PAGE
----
BHP will now supply some of the world’s lowest-carbon nickel to Tesla, while BASF will supply Porsche with high-energy HED™ cathode active materials and recycle battery-production waste to close the loop.
Tesla secures sustainable nickel supply with BHP
BHP and Tesla have signed an agreement that will supply the automaker with nickel from BHP’s Nickel West asset in Western Australia — one of the most sustainable and lowest-carbon-emission nickel producers in the world.
Tesla is the world’s largest manufacturer of electric vehicles and battery storage systems, with a mission to accelerate the transition to sustainable energy; and nickel is a key component of its battery technology.
“BHP produces some of the lowest-carbon-intensity nickel in the world; and we are on the pathway to net zero at our operations. Sustainable, reliable production of quality nickel will be essential to meeting demand from sustainable energy producers like Tesla Inc,” said BHP Minerals Australia President Edgar Basto. “The investments we have made in our assets and our pursuit of commodities like nickel will help support global decarbonization and position us to generate long-term value for our business.”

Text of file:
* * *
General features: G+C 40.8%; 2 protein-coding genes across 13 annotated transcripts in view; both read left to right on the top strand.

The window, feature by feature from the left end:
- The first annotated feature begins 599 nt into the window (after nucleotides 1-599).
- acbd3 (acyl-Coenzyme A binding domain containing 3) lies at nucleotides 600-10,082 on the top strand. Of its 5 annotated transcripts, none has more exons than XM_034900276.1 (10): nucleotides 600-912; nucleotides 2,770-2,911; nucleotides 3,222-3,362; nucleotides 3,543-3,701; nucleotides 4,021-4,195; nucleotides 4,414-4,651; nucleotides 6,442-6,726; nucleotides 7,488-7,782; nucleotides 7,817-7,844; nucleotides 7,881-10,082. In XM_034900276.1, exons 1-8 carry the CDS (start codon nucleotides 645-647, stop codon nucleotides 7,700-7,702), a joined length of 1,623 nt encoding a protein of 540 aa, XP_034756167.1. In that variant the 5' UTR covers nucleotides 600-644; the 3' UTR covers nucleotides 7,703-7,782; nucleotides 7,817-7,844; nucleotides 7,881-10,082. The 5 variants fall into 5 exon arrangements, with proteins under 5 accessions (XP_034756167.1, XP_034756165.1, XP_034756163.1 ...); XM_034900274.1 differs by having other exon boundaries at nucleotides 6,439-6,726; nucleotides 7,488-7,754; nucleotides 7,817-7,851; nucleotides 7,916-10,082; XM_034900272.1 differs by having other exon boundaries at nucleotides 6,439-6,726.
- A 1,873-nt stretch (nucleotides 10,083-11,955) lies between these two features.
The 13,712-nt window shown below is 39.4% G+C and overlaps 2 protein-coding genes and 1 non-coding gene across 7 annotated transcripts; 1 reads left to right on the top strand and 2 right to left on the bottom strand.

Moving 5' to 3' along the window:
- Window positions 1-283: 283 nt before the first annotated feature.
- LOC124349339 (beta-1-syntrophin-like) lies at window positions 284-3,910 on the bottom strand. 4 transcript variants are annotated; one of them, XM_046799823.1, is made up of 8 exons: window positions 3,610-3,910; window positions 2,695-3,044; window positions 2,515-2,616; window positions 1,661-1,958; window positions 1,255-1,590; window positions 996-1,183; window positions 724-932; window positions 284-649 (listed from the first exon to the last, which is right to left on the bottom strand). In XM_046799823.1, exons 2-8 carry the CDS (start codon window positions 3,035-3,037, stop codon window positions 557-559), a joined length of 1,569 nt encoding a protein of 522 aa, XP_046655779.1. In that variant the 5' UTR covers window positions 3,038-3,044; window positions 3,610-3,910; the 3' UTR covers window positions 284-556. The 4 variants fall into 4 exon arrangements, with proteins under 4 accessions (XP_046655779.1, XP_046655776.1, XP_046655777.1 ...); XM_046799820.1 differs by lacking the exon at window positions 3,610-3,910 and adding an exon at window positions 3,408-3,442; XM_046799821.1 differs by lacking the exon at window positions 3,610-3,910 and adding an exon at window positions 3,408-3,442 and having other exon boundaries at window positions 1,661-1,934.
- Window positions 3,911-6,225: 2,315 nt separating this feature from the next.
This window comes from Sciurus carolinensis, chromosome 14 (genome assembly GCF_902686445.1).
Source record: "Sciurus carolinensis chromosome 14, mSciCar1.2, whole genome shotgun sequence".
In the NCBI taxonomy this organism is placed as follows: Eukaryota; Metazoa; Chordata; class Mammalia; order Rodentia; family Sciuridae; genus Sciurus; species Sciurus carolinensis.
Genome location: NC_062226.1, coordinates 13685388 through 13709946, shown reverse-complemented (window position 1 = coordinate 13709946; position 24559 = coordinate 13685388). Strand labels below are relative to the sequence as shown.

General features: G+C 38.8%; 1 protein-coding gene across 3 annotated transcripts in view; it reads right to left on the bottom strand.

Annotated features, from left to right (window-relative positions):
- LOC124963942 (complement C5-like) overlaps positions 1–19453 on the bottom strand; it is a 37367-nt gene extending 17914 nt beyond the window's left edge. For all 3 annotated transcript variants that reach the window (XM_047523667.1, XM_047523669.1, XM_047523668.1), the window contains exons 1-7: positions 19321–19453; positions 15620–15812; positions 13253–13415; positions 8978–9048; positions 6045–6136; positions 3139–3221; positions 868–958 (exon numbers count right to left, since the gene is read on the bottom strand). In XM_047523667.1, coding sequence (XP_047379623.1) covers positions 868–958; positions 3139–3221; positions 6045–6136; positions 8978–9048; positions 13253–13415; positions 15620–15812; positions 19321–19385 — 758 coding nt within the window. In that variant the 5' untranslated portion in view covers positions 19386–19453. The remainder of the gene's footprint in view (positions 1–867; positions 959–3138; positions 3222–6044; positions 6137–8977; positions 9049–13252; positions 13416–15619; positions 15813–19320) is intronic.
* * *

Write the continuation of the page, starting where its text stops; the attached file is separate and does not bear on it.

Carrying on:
In addition to the supply agreement, BHP and Tesla will collaborate on ways to make the battery supply chain more sustainable, with a focus on end-to-end raw material traceability using blockchain; technical exchange for battery raw materials production; and promotion of the importance of sustainability in the resources sector, including identifying partners that are most aligned with the two companies’ principles and battery value chains.
Creating Demand for New Product Categories that Involve Unfamiliar Behaviors or Experiences
Hear insights from Dr. Bronner's, Vivobarefoot and more on 'easing people in' to new products (ex: 3D-printed shoes) and formats (ex: refillable liquid soap) that are revolutionizing industries and designing out waste — Tuesday, Oct. 17 at SB'23 San Diego.